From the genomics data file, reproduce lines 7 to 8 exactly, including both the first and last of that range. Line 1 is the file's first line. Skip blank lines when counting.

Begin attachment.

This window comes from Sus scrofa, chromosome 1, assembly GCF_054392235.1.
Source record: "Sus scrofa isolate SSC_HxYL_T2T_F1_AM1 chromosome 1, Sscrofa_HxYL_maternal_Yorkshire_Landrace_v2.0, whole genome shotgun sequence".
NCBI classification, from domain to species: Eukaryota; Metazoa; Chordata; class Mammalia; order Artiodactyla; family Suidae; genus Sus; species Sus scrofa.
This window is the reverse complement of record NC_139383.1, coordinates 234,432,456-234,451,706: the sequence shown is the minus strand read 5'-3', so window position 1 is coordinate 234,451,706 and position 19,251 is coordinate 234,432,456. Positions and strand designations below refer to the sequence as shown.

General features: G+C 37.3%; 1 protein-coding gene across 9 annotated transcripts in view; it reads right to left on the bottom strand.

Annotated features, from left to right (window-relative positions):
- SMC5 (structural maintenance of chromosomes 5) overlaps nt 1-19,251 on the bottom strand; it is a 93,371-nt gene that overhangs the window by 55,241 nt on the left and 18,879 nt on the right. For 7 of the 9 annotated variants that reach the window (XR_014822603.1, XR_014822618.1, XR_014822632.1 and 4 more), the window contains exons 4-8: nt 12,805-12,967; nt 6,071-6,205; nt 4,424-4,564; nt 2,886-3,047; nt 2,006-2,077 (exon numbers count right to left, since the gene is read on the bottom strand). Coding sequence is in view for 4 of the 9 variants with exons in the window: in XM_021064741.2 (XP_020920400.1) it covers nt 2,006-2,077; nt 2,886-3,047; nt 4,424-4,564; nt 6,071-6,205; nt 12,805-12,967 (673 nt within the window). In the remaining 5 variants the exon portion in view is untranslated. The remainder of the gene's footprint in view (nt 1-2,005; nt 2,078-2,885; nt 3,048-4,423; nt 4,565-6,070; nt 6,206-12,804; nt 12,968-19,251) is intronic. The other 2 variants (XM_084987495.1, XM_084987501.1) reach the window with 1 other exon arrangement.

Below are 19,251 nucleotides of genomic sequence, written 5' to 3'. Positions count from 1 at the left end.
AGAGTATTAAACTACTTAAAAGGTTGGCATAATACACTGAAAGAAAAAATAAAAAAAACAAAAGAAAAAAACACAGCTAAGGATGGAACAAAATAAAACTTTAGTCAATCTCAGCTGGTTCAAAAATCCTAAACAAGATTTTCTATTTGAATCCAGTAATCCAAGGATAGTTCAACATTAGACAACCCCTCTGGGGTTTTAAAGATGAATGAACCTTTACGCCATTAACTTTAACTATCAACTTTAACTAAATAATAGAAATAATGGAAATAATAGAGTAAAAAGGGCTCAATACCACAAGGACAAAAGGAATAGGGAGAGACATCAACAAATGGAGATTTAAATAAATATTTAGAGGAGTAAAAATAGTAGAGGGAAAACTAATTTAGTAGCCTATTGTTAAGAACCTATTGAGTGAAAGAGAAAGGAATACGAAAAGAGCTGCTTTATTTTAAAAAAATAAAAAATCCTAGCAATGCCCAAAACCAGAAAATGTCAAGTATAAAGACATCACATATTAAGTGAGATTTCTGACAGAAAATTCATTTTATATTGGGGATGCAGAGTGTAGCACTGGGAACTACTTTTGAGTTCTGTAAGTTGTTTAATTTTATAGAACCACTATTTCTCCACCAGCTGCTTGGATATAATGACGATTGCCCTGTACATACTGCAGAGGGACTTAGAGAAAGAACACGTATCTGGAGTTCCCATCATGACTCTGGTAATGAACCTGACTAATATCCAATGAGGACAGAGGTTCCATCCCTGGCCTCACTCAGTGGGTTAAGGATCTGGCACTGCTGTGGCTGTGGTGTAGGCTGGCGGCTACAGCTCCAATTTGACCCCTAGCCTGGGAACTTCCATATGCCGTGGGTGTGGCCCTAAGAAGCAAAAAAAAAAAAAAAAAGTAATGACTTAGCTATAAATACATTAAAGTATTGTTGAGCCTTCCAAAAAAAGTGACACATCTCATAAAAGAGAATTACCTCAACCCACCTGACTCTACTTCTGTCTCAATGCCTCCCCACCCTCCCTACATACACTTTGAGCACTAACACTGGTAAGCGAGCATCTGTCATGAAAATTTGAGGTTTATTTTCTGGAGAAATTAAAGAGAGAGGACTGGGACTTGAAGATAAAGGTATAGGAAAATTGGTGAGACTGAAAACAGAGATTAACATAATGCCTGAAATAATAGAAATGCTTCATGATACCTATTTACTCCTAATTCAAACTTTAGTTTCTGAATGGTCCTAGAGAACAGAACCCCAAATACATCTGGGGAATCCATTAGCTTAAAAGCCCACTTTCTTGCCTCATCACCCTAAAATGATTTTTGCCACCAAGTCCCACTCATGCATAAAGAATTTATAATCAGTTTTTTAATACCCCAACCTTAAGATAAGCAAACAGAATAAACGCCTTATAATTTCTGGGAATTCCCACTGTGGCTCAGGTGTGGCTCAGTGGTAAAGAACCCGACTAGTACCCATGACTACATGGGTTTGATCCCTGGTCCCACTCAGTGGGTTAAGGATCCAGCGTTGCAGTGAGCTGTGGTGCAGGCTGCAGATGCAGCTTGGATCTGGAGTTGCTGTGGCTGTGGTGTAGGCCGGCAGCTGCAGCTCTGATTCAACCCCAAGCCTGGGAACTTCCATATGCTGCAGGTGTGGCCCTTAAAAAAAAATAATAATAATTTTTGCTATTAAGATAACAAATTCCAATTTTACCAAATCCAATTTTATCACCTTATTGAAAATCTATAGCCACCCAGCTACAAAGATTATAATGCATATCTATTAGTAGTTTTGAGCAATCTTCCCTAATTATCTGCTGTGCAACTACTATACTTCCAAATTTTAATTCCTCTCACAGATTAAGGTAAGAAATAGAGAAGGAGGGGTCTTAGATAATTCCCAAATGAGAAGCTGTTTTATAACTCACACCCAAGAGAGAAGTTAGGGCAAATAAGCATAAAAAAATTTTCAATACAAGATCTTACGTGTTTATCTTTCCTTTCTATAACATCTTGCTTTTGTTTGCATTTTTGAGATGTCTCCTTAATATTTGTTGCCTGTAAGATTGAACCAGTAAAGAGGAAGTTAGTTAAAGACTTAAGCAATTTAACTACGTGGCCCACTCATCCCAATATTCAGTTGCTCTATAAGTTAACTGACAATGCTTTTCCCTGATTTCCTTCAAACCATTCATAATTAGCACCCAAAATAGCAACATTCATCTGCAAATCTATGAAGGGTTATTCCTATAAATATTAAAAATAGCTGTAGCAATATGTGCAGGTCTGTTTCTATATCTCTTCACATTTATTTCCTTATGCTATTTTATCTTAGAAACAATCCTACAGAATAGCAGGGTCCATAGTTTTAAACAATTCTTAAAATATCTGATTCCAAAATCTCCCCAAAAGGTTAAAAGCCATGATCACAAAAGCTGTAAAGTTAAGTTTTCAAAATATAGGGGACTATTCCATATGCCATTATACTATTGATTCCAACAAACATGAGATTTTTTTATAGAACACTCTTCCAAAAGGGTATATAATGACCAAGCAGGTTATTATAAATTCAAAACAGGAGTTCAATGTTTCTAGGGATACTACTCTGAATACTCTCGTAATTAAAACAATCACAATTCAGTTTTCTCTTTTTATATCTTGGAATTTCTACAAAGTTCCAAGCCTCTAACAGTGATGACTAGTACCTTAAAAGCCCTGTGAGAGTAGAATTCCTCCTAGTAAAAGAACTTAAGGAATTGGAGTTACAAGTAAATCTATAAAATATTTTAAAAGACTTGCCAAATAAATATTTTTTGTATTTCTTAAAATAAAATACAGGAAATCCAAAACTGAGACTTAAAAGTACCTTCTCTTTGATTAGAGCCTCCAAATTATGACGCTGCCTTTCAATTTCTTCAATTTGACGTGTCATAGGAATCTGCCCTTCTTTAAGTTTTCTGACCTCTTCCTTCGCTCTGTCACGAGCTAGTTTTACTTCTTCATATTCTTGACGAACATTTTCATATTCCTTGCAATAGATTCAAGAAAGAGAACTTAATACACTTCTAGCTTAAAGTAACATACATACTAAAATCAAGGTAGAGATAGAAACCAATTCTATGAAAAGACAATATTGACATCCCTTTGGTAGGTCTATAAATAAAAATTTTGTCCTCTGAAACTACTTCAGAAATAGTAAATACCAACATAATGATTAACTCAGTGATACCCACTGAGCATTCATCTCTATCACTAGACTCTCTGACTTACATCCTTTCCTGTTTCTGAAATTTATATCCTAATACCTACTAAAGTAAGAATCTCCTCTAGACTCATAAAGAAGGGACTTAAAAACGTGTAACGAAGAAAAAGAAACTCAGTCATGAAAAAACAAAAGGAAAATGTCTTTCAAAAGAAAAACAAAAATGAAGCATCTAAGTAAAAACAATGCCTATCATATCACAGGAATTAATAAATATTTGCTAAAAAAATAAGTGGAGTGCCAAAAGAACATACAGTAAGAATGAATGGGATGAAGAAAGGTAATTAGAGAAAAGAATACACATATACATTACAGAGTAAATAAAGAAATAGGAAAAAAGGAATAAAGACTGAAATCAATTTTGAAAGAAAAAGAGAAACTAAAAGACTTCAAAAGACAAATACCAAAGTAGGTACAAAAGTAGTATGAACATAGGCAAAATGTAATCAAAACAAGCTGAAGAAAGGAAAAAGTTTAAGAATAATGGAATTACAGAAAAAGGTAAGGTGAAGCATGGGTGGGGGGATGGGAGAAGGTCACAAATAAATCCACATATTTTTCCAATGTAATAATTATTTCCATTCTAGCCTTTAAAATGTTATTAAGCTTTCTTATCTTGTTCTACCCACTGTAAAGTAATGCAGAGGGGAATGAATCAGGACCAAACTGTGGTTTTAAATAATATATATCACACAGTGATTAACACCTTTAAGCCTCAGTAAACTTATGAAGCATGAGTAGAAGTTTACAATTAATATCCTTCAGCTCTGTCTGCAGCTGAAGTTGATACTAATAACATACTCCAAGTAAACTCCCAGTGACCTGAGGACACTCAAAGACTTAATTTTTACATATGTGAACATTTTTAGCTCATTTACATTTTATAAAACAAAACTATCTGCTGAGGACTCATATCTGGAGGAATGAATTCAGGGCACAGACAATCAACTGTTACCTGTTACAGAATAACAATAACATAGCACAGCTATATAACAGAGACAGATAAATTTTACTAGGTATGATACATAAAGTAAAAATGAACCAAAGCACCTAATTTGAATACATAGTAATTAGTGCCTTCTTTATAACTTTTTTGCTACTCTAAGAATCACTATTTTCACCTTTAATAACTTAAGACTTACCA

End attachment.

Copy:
- SMC5 (structural maintenance of chromosomes 5) overlaps nt 1-19,251 on the bottom strand; it is a 93,371-nt gene that overhangs the window by 55,241 nt on the left and 18,879 nt on the right. For 7 of the 9 annotated variants that reach the window (XR_014822603.1, XR_014822618.1, XR_014822632.1 and 4 more), the window contains exons 4-8: nt 12,805-12,967; nt 6,071-6,205; nt 4,424-4,564; nt 2,886-3,047; nt 2,006-2,077 (exon numbers count right to left, since the gene is read on the bottom strand). Coding sequence is in view for 4 of the 9 variants with exons in the window: in XM_021064741.2 (XP_020920400.1) it covers nt 2,006-2,077; nt 2,886-3,047; nt 4,424-4,564; nt 6,071-6,205; nt 12,805-12,967 (673 nt within the window). In the remaining 5 variants the exon portion in view is untranslated. The remainder of the gene's footprint in view (nt 1-2,005; nt 2,078-2,885; nt 3,048-4,423; nt 4,565-6,070; nt 6,206-12,804; nt 12,968-19,251) is intronic. The other 2 variants (XM_084987495.1, XM_084987501.1) reach the window with 1 other exon arrangement.

Below are 19,251 nucleotides of genomic sequence, written 5' to 3'. Positions count from 1 at the left end.